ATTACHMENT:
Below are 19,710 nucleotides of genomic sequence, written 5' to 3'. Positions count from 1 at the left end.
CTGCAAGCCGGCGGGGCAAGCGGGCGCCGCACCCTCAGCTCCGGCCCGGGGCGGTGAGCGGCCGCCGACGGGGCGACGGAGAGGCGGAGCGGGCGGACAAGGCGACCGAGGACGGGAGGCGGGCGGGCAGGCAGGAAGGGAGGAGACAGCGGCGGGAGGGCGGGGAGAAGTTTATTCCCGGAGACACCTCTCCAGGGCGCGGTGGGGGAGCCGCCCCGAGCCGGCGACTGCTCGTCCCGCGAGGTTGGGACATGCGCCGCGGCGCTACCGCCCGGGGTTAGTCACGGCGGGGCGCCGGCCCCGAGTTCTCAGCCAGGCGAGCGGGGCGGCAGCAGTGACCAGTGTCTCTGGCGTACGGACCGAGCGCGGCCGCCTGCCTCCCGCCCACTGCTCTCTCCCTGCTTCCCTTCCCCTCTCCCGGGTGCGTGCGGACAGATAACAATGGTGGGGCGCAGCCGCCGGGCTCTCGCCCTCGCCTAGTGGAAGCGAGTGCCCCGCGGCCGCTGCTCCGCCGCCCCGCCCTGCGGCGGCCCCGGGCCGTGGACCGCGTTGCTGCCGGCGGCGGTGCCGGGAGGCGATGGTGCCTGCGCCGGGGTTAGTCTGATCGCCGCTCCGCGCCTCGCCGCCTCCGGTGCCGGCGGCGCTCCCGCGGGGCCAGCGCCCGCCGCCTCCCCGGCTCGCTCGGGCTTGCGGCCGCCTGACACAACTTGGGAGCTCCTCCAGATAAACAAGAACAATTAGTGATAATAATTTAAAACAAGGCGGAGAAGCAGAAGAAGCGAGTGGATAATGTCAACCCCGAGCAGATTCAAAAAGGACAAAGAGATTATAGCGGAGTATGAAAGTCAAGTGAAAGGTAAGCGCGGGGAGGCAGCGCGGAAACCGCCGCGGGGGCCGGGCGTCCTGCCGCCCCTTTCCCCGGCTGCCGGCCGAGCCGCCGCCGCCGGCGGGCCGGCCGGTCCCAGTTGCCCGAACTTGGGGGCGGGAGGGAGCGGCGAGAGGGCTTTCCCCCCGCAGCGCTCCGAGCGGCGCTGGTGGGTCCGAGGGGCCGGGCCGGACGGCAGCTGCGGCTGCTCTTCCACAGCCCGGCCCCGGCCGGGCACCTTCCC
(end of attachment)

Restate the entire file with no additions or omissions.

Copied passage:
Below are 19,710 nucleotides of genomic sequence, written 5' to 3'. Positions count from 1 at the left end.
CTGCAAGCCGGCGGGGCAAGCGGGCGCCGCACCCTCAGCTCCGGCCCGGGGCGGTGAGCGGCCGCCGACGGGGCGACGGAGAGGCGGAGCGGGCGGACAAGGCGACCGAGGACGGGAGGCGGGCGGGCAGGCAGGAAGGGAGGAGACAGCGGCGGGAGGGCGGGGAGAAGTTTATTCCCGGAGACACCTCTCCAGGGCGCGGTGGGGGAGCCGCCCCGAGCCGGCGACTGCTCGTCCCGCGAGGTTGGGACATGCGCCGCGGCGCTACCGCCCGGGGTTAGTCACGGCGGGGCGCCGGCCCCGAGTTCTCAGCCAGGCGAGCGGGGCGGCAGCAGTGACCAGTGTCTCTGGCGTACGGACCGAGCGCGGCCGCCTGCCTCCCGCCCACTGCTCTCTCCCTGCTTCCCTTCCCCTCTCCCGGGTGCGTGCGGACAGATAACAATGGTGGGGCGCAGCCGCCGGGCTCTCGCCCTCGCCTAGTGGAAGCGAGTGCCCCGCGGCCGCTGCTCCGCCGCCCCGCCCTGCGGCGGCCCCGGGCCGTGGACCGCGTTGCTGCCGGCGGCGGTGCCGGGAGGCGATGGTGCCTGCGCCGGGGTTAGTCTGATCGCCGCTCCGCGCCTCGCCGCCTCCGGTGCCGGCGGCGCTCCCGCGGGGCCAGCGCCCGCCGCCTCCCCGGCTCGCTCGGGCTTGCGGCCGCCTGACACAACTTGGGAGCTCCTCCAGATAAACAAGAACAATTAGTGATAATAATTTAAAACAAGGCGGAGAAGCAGAAGAAGCGAGTGGATAATGTCAACCCCGAGCAGATTCAAAAAGGACAAAGAGATTATAGCGGAGTATGAAAGTCAAGTGAAAGGTAAGCGCGGGGAGGCAGCGCGGAAACCGCCGCGGGGGCCGGGCGTCCTGCCGCCCCTTTCCCCGGCTGCCGGCCGAGCCGCCGCCGCCGGCGGGCCGGCCGGTCCCAGTTGCCCGAACTTGGGGGCGGGAGGGAGCGGCGAGAGGGCTTTCCCCCCGCAGCGCTCCGAGCGGCGCTGGTGGGTCCGAGGGGCCGGGCCGGACGGCAGCTGCGGCTGCTCTTCCACAGCCCGGCCCCGGCCGGGCACCTTCCC